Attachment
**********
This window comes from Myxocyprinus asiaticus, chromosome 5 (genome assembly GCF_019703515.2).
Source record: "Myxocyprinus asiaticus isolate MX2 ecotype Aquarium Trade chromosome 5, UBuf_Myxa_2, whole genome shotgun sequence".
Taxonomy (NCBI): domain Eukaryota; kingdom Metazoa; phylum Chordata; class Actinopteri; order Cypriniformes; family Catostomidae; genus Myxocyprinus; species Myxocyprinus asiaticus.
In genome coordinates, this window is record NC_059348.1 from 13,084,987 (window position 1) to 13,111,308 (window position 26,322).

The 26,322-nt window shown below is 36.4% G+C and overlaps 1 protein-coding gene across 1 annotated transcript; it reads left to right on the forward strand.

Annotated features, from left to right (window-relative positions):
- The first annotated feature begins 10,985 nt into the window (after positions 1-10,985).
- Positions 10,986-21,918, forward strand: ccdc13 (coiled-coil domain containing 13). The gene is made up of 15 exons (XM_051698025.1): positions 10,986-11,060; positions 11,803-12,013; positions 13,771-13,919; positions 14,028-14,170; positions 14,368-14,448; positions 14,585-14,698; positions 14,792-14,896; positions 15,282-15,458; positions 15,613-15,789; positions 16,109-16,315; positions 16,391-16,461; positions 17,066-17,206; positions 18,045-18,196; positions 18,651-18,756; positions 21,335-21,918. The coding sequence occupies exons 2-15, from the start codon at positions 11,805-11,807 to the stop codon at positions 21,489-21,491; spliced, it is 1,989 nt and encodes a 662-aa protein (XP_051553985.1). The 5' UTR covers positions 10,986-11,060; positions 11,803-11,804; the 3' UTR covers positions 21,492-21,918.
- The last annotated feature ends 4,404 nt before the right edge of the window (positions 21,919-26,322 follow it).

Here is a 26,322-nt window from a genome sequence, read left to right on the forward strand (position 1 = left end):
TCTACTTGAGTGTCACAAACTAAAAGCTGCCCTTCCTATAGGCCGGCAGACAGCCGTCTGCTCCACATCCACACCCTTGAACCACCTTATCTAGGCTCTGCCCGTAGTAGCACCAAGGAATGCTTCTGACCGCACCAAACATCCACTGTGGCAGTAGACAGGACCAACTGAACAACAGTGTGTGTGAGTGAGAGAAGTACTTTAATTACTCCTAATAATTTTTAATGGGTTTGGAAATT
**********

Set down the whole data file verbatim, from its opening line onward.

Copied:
This window comes from Myxocyprinus asiaticus, chromosome 5 (genome assembly GCF_019703515.2).
Source record: "Myxocyprinus asiaticus isolate MX2 ecotype Aquarium Trade chromosome 5, UBuf_Myxa_2, whole genome shotgun sequence".
Taxonomy (NCBI): domain Eukaryota; kingdom Metazoa; phylum Chordata; class Actinopteri; order Cypriniformes; family Catostomidae; genus Myxocyprinus; species Myxocyprinus asiaticus.
In genome coordinates, this window is record NC_059348.1 from 13,084,987 (window position 1) to 13,111,308 (window position 26,322).

The 26,322-nt window shown below is 36.4% G+C and overlaps 1 protein-coding gene across 1 annotated transcript; it reads left to right on the forward strand.

Annotated features, from left to right (window-relative positions):
- The first annotated feature begins 10,985 nt into the window (after positions 1-10,985).
- Positions 10,986-21,918, forward strand: ccdc13 (coiled-coil domain containing 13). The gene is made up of 15 exons (XM_051698025.1): positions 10,986-11,060; positions 11,803-12,013; positions 13,771-13,919; positions 14,028-14,170; positions 14,368-14,448; positions 14,585-14,698; positions 14,792-14,896; positions 15,282-15,458; positions 15,613-15,789; positions 16,109-16,315; positions 16,391-16,461; positions 17,066-17,206; positions 18,045-18,196; positions 18,651-18,756; positions 21,335-21,918. The coding sequence occupies exons 2-15, from the start codon at positions 11,805-11,807 to the stop codon at positions 21,489-21,491; spliced, it is 1,989 nt and encodes a 662-aa protein (XP_051553985.1). The 5' UTR covers positions 10,986-11,060; positions 11,803-11,804; the 3' UTR covers positions 21,492-21,918.
- The last annotated feature ends 4,404 nt before the right edge of the window (positions 21,919-26,322 follow it).

Here is a 26,322-nt window from a genome sequence, read left to right on the forward strand (position 1 = left end):
TCTACTTGAGTGTCACAAACTAAAAGCTGCCCTTCCTATAGGCCGGCAGACAGCCGTCTGCTCCACATCCACACCCTTGAACCACCTTATCTAGGCTCTGCCCGTAGTAGCACCAAGGAATGCTTCTGACCGCACCAAACATCCACTGTGGCAGTAGACAGGACCAACTGAACAACAGTGTGTGTGAGTGAGAGAAGTACTTTAATTACTCCTAATAATTTTTAATGGGTTTGGAAATT